“Hey, did you hear the news?” Tanya, my long-time friend, texts, referring to a social media post.
It is peculiar (even perplexing) we get our news this way. “In a relationship,” engagements, weddings, buns-in-ovens. Baby pictures, white beaches, sunsets. Those are happy news.
Then there are the break-ups, the “not-in-a-relationship,” the I-hate-my-job rants. These posts are intense. The need for drama goads me into wanting to know more about the people’s not-so-secret lives in our circle of friends to look into their world without being intrusive. Perhaps this is a way of self-consolation. At least my life is not that bad. Misery loves company. Or perhaps, it is the uneasy sense of coveting. Gosh, I wish I could quit medicine and retire at 43. Is my cup half-full or half-empty?
There should be an ICD code for what I have.
This is good for humanity, social platforms tout.
It brings us “closer”; we can connect with people we would otherwise not have the opportunity to connect with. High school classmates, hometown friends, yesteryear people, family. Such a lure. It validates the fact that humans are social beings. The darker side of this is that we are just dang curious, even nosey. We feed on those around us. Our emotions ebb and flow, our knowledge increases, our visions expand—the more “likes,” the more affirmation that all is right with the world. Growing up in a culture where there was an unsaid code to “one-up” the other, social media was my crack.
That is until the moment I am reminded that sometimes, viewpoints collide. It’s not all love and honey, and we don’t always get along. We take certain liberties on a faceless platform that we would not otherwise have taken had we had the same interaction in the flesh. And before I knew it, three hours had passed, and I had accomplished absolutely nothing.
The penultimate action before the final step of ex-communication is the “unfriend.” I spent nights, days, precious moments agonizing over “will the person know I am unfriending them?” Silly. It gets complicated when there is an actual physical relationship to these virtual ones. It’s easier to break up with someone if you didn’t have to do it in person (Ghosting is such an appropriate term). These new-fangled human interactions befuddle me.
As social media life rolled on without me, I missed this announcement.
“Sarah Wilkenson is dead.”
Sarah Wilkenson was one of our chief residents when Tanya and I were interns. I said to myself I was too young to be hearing news of people I know dying! This is what happens to my father, born in 1931, not someone who started life in the ’70s.
Pancreatic cancer. That’s what Sarah Wilkenson had. Sadly, one year earlier, pancreatic cancer had also taken the life of another friend I knew in medical school. Most recently, I hear on conventional news Alex Trebek had died, also from pancreatic cancer. “There has to be an epidemic” came into my mind, followed by who will now host Jeopardy?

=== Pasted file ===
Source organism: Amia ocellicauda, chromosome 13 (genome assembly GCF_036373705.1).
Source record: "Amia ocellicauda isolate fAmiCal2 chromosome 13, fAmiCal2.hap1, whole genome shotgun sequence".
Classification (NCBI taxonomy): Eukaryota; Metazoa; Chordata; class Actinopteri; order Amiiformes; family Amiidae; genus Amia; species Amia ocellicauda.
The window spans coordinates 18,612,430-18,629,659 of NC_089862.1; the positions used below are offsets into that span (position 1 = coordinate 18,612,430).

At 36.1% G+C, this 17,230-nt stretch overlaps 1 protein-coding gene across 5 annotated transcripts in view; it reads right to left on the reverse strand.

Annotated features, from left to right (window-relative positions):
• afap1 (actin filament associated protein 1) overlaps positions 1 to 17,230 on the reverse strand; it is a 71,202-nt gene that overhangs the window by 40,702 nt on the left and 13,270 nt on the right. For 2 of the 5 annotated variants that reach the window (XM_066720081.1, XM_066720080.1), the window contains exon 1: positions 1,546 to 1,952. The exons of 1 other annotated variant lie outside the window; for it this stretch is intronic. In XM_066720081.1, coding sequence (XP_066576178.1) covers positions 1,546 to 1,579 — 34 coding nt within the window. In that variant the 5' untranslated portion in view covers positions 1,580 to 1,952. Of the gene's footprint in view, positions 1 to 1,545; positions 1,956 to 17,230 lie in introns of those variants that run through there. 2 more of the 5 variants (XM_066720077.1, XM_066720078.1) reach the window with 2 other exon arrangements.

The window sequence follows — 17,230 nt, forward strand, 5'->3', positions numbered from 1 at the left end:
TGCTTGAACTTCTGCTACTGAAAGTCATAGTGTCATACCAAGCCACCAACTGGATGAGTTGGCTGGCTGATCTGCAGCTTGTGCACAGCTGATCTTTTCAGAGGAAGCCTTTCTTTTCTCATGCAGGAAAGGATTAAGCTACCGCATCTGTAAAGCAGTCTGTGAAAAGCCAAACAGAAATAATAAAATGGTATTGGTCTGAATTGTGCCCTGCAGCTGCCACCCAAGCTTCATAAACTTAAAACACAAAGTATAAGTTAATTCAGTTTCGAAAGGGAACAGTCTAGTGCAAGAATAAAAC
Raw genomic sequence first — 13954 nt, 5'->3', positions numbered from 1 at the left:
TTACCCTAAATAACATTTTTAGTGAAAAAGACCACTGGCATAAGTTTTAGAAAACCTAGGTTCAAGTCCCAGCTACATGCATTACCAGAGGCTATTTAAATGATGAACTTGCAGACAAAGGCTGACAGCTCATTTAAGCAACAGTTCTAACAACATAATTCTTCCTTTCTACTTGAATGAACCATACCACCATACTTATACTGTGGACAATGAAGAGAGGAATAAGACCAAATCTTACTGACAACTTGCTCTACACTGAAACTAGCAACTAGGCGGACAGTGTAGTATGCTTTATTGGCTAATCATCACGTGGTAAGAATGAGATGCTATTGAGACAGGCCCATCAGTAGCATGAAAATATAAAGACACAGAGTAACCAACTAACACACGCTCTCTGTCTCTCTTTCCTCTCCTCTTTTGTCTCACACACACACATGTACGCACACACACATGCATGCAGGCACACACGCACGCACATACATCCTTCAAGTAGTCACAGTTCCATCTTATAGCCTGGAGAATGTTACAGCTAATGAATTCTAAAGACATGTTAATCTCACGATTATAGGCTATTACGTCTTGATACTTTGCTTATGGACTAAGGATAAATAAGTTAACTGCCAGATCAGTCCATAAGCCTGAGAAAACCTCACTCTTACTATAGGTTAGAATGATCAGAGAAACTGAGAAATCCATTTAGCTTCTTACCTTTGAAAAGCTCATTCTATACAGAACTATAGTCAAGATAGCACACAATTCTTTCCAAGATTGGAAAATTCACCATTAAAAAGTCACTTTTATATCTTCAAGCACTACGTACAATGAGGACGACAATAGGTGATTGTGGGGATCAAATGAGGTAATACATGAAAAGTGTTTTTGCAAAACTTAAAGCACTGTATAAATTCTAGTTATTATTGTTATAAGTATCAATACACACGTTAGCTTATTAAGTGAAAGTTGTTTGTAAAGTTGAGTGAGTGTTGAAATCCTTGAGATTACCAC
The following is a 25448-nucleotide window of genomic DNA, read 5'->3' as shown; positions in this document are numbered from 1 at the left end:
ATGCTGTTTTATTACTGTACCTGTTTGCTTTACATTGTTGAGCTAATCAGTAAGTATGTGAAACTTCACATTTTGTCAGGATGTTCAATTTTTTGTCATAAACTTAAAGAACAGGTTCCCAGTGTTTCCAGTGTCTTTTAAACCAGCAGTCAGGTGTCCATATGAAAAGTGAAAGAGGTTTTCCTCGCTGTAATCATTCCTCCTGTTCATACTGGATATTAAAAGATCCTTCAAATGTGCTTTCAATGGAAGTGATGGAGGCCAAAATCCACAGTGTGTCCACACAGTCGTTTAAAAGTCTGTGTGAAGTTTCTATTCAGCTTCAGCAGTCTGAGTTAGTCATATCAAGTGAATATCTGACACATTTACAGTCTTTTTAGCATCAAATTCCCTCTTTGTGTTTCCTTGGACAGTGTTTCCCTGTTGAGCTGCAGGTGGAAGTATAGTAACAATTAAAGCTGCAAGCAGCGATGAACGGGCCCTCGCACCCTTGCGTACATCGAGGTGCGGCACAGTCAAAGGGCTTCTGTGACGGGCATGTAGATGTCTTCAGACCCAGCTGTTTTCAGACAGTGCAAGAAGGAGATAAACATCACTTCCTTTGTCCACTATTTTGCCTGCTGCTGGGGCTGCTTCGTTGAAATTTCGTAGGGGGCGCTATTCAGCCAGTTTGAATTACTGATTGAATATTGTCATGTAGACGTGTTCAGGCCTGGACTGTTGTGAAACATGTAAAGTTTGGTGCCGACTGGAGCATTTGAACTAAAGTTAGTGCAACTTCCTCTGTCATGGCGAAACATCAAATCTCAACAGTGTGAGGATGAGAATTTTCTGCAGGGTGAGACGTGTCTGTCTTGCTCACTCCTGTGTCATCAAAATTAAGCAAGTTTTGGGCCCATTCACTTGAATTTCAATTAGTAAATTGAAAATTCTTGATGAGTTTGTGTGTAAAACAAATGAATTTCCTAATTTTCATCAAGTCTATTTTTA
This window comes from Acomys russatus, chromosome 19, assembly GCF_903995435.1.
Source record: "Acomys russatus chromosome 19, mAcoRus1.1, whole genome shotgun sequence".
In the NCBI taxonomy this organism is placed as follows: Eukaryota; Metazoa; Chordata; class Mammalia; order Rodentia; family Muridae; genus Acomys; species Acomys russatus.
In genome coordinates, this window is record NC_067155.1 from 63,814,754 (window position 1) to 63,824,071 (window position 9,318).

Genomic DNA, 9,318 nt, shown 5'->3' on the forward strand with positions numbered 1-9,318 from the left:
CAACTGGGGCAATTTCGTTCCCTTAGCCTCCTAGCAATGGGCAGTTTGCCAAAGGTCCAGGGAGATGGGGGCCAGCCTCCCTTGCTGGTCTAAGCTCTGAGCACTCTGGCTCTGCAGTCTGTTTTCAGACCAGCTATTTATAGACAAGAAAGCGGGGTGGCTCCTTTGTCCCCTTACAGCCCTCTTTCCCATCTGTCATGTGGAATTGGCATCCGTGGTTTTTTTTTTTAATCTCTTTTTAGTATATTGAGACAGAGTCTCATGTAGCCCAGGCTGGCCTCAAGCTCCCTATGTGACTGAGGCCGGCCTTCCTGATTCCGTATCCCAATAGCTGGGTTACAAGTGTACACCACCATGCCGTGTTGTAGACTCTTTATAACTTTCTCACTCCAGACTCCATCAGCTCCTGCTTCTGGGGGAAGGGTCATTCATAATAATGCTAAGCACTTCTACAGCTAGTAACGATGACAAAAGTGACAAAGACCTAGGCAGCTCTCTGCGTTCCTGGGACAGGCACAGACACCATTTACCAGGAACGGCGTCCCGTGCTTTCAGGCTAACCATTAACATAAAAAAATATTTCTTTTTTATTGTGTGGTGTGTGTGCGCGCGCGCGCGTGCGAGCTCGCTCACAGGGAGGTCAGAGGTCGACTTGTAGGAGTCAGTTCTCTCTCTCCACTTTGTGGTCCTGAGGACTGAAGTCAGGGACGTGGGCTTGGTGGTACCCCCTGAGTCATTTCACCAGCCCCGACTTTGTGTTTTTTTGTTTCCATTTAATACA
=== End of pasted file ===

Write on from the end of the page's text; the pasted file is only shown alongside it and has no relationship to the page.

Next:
I had followed Sarah Wilkenson’s public-private life on social media; her life as a geriatrician, watched her daughter grow up, saw the wonderful life she had lived after her divorce. I remember I was at her backyard wedding almost a decade earlier. Reticence fell over me and was quickly replaced by nostalgia with abject sadness.
Instinctively, I went back to stored photographs and searched for a picture of Sarah Wilkenson. Somehow, I felt the need to solidify into memory what she looked liked, where we were when our paths crossed each other’s, where we had touched in the time continuum.
She was gone.
Yet, I found that picture. Trance-like, I entered my social media account, dusted out the rooms, surveyed where I left off. Quietly, I placed my tribute to Sarah Wilkenson, even though it was mainly for those still living. It was then that I saw others had done the same. We had all grieved. Separately and together.
The human condition. Perhaps social media does have its place in modernity if taken in moderation.
The other day while baking, I heard this song by Tim Mcgraw (yes, I am a little country and a little rock-and-roll). Sarah Wilkenson was in my head.
I went skydiving
I went rocky mountain climbing
I went two point seven seconds on a bull named “Fu Man Chu”
And I loved deeper
And I spoke sweeter
And I gave forgiveness I’d been denyin’
And (s)he said: “Some day I hope you get the chance
To live like you were dyin’
Believe it or not, this was an actual Alexa attempt to cheer me up when asked to “play me partying music.” Amid the flour, sugar, and eggs, I sobbed uncontrollably, shaking violently, sad and angry at the finality of death. The unfairness. In this light, the pettiness of social media’s “unfriend” is laughable.
Time is fleeting. In the twinkling of an eye, a decade had passed. This is time that cannot be recovered or purchased.
Thank you, Sarah Wilkenson. I am resolute to find that bull named Fu Man Chu and live like I was dying.
Edna Wong McKinstry is an internal medicine physician.
Image credit: Shutterstock.com